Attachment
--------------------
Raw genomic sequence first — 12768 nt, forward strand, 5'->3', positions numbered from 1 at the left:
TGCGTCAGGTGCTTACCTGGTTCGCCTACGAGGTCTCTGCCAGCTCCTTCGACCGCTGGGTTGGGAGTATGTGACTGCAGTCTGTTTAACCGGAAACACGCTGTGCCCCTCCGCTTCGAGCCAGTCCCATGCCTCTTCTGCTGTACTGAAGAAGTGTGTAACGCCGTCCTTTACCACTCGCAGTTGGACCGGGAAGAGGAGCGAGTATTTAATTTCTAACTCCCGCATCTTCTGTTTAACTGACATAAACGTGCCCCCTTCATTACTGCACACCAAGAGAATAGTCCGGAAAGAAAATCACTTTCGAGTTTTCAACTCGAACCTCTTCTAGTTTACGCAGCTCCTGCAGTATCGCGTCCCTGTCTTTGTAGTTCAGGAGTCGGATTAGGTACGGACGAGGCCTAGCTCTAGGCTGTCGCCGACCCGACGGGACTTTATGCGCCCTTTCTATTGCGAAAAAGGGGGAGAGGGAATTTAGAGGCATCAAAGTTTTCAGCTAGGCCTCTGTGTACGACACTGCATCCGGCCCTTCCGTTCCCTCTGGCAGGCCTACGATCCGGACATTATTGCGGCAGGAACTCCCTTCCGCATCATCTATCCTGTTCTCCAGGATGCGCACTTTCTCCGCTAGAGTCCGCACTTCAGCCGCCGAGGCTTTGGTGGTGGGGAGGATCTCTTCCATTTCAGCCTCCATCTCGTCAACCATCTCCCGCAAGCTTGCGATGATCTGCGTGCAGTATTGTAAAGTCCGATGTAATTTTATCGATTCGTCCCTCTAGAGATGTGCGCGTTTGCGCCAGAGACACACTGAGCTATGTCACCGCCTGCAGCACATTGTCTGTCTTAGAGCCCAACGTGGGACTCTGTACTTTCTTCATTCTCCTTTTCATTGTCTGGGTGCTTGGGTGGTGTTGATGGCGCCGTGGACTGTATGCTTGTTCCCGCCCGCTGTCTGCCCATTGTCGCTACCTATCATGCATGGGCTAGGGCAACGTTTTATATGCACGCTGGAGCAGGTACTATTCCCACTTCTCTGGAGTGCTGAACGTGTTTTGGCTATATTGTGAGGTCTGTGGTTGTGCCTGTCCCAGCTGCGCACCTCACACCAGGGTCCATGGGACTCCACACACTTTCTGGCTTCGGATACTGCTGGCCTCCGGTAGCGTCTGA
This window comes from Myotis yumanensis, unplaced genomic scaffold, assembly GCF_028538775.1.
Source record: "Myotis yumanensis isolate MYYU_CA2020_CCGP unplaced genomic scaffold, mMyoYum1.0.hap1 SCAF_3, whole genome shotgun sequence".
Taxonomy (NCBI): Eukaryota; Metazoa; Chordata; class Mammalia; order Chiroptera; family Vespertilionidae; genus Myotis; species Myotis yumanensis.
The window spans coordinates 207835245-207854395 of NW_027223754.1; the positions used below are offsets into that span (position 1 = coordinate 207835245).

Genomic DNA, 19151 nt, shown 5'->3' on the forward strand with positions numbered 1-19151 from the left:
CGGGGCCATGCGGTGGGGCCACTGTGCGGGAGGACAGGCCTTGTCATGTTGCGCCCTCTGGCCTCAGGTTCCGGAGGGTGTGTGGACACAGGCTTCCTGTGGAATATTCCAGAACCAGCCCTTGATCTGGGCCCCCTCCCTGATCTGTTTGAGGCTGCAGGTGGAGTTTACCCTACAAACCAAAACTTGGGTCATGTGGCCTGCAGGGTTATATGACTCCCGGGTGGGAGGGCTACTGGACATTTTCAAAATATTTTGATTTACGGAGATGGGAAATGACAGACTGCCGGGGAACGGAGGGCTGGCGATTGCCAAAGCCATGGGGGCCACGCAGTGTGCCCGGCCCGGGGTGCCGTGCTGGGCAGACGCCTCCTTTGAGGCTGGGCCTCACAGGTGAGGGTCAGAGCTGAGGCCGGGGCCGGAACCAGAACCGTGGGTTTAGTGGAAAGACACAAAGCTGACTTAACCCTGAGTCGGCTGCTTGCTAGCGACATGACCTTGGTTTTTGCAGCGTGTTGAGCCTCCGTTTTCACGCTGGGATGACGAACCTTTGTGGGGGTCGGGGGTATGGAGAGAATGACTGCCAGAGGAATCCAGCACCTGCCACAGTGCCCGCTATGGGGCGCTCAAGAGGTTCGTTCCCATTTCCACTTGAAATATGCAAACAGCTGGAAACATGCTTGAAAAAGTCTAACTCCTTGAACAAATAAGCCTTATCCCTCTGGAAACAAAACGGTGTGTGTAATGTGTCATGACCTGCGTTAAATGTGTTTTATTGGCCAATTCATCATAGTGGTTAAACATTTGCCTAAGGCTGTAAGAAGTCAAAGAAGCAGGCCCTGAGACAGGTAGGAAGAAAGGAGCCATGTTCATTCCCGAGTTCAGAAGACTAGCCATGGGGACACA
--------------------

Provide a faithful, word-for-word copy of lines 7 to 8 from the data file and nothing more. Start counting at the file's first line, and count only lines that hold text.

Genomic DNA, 19151 nt, shown 5'->3' on the forward strand with positions numbered 1-19151 from the left:
CGGGGCCATGCGGTGGGGCCACTGTGCGGGAGGACAGGCCTTGTCATGTTGCGCCCTCTGGCCTCAGGTTCCGGAGGGTGTGTGGACACAGGCTTCCTGTGGAATATTCCAGAACCAGCCCTTGATCTGGGCCCCCTCCCTGATCTGTTTGAGGCTGCAGGTGGAGTTTACCCTACAAACCAAAACTTGGGTCATGTGGCCTGCAGGGTTATATGACTCCCGGGTGGGAGGGCTACTGGACATTTTCAAAATATTTTGATTTACGGAGATGGGAAATGACAGACTGCCGGGGAACGGAGGGCTGGCGATTGCCAAAGCCATGGGGGCCACGCAGTGTGCCCGGCCCGGGGTGCCGTGCTGGGCAGACGCCTCCTTTGAGGCTGGGCCTCACAGGTGAGGGTCAGAGCTGAGGCCGGGGCCGGAACCAGAACCGTGGGTTTAGTGGAAAGACACAAAGCTGACTTAACCCTGAGTCGGCTGCTTGCTAGCGACATGACCTTGGTTTTTGCAGCGTGTTGAGCCTCCGTTTTCACGCTGGGATGACGAACCTTTGTGGGGGTCGGGGGTATGGAGAGAATGACTGCCAGAGGAATCCAGCACCTGCCACAGTGCCCGCTATGGGGCGCTCAAGAGGTTCGTTCCCATTTCCACTTGAAATATGCAAACAGCTGGAAACATGCTTGAAAAAGTCTAACTCCTTGAACAAATAAGCCTTATCCCTCTGGAAACAAAACGGTGTGTGTAATGTGTCATGACCTGCGTTAAATGTGTTTTATTGGCCAATTCATCATAGTGGTTAAACATTTGCCTAAGGCTGTAAGAAGTCAAAGAAGCAGGCCCTGAGACAGGTAGGAAGAAAGGAGCCATGTTCATTCCCGAGTTCAGAAGACTAGCCATGGGGACACA